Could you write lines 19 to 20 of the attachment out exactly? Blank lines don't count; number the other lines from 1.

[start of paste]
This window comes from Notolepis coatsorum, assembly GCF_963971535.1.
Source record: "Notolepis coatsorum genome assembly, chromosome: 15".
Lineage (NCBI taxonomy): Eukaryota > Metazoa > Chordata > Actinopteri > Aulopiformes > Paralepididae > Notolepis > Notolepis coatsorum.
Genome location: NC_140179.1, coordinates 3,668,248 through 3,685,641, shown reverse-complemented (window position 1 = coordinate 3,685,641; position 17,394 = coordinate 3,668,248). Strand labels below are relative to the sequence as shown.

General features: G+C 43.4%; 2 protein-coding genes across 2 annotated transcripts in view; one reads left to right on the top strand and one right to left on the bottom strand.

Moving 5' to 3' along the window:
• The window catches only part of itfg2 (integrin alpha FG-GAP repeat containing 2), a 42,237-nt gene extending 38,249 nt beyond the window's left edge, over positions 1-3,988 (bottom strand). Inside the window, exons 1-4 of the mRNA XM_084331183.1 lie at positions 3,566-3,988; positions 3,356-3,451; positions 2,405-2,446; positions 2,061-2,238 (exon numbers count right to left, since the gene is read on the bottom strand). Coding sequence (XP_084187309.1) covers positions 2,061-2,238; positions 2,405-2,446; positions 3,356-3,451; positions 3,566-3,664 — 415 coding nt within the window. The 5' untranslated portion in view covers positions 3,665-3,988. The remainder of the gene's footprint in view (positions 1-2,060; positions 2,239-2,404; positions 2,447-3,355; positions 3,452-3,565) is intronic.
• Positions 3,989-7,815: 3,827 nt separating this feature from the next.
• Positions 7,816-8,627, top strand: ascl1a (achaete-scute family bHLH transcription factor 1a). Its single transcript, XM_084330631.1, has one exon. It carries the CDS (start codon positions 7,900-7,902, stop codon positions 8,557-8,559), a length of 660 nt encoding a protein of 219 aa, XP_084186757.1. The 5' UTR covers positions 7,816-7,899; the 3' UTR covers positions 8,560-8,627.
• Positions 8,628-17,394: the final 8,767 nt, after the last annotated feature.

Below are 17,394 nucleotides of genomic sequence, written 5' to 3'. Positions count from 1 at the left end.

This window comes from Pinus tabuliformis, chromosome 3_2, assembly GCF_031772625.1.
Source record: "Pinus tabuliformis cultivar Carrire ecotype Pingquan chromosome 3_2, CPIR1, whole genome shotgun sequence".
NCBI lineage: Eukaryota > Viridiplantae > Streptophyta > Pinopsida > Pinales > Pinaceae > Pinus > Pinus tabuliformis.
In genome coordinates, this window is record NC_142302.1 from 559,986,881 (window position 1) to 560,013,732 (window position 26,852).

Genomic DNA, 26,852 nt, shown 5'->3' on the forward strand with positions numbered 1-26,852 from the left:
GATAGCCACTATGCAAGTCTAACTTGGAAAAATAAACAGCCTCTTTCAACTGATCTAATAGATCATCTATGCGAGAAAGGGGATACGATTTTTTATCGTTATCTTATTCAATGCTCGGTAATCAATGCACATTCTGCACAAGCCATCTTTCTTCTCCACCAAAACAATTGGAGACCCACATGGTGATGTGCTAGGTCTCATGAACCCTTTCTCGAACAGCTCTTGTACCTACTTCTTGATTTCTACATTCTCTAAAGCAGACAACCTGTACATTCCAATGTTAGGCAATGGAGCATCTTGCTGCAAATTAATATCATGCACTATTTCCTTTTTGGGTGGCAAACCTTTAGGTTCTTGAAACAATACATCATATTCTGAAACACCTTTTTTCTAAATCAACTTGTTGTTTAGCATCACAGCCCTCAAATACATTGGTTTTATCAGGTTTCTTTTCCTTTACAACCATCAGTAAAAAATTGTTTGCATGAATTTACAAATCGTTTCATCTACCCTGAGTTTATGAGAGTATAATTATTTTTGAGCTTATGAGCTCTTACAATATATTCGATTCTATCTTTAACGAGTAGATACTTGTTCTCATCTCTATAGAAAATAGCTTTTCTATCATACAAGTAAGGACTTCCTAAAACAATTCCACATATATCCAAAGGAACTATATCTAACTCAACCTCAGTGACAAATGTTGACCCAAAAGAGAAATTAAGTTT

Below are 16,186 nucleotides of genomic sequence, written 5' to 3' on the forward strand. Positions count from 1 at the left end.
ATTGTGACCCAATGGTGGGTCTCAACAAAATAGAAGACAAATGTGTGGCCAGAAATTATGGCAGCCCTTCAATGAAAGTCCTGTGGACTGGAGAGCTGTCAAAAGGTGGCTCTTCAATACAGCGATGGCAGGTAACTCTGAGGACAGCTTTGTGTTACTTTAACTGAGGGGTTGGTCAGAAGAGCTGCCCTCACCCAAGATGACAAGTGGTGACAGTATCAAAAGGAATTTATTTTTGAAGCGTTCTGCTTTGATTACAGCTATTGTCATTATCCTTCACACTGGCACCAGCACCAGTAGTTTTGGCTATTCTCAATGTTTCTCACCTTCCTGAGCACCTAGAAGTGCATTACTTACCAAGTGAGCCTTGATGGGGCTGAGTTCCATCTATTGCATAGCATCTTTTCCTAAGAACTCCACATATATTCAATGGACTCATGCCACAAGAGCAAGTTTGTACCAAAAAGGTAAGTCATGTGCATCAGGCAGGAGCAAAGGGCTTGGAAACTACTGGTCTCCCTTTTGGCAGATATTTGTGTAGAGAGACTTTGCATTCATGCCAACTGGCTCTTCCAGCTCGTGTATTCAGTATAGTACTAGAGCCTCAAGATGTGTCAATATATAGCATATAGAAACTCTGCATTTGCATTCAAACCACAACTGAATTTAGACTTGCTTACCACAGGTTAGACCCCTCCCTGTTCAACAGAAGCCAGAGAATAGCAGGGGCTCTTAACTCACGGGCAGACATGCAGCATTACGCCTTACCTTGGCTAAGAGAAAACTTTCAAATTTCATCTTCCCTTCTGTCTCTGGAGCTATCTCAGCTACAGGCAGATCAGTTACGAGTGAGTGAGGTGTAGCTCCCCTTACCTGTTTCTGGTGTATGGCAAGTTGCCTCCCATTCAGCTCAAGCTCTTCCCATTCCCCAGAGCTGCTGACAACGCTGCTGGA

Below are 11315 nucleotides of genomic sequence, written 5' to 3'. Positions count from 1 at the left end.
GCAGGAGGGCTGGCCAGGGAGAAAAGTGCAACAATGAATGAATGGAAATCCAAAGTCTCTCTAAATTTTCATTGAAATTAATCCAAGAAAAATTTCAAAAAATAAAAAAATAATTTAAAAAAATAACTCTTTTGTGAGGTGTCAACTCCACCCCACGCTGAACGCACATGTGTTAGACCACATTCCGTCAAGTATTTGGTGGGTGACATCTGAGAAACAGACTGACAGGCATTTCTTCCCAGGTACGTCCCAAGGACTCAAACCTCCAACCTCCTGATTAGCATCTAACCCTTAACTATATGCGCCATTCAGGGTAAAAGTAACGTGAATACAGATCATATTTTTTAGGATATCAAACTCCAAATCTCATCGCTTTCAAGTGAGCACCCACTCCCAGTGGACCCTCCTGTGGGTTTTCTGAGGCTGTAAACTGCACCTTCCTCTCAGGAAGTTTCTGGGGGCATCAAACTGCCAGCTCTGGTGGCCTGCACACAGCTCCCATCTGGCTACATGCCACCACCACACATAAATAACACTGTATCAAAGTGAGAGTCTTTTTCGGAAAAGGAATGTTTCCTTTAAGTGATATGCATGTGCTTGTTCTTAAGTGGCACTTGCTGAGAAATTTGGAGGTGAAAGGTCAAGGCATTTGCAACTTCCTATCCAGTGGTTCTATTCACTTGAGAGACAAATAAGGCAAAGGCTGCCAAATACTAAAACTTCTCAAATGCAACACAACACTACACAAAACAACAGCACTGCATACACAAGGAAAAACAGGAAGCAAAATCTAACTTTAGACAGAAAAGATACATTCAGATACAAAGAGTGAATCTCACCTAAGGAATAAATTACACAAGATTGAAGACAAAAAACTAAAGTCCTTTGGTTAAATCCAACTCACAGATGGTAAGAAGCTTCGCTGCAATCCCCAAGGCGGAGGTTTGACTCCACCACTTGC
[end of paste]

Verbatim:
ATTGTGACCCAATGGTGGGTCTCAACAAAATAGAAGACAAATGTGTGGCCAGAAATTATGGCAGCCCTTCAATGAAAGTCCTGTGGACTGGAGAGCTGTCAAAAGGTGGCTCTTCAATACAGCGATGGCAGGTAACTCTGAGGACAGCTTTGTGTTACTTTAACTGAGGGGTTGGTCAGAAGAGCTGCCCTCACCCAAGATGACAAGTGGTGACAGTATCAAAAGGAATTTATTTTTGAAGCGTTCTGCTTTGATTACAGCTATTGTCATTATCCTTCACACTGGCACCAGCACCAGTAGTTTTGGCTATTCTCAATGTTTCTCACCTTCCTGAGCACCTAGAAGTGCATTACTTACCAAGTGAGCCTTGATGGGGCTGAGTTCCATCTATTGCATAGCATCTTTTCCTAAGAACTCCACATATATTCAATGGACTCATGCCACAAGAGCAAGTTTGTACCAAAAAGGTAAGTCATGTGCATCAGGCAGGAGCAAAGGGCTTGGAAACTACTGGTCTCCCTTTTGGCAGATATTTGTGTAGAGAGACTTTGCATTCATGCCAACTGGCTCTTCCAGCTCGTGTATTCAGTATAGTACTAGAGCCTCAAGATGTGTCAATATATAGCATATAGAAACTCTGCATTTGCATTCAAACCACAACTGAATTTAGACTTGCTTACCACAGGTTAGACCCCTCCCTGTTCAACAGAAGCCAGAGAATAGCAGGGGCTCTTAACTCACGGGCAGACATGCAGCATTACGCCTTACCTTGGCTAAGAGAAAACTTTCAAATTTCATCTTCCCTTCTGTCTCTGGAGCTATCTCAGCTACAGGCAGATCAGTTACGAGTGAGTGAGGTGTAGCTCCCCTTACCTGTTTCTGGTGTATGGCAAGTTGCCTCCCATTCAGCTCAAGCTCTTCCCATTCCCCAGAGCTGCTGACAACGCTGCTGGA

Below are 11315 nucleotides of genomic sequence, written 5' to 3'. Positions count from 1 at the left end.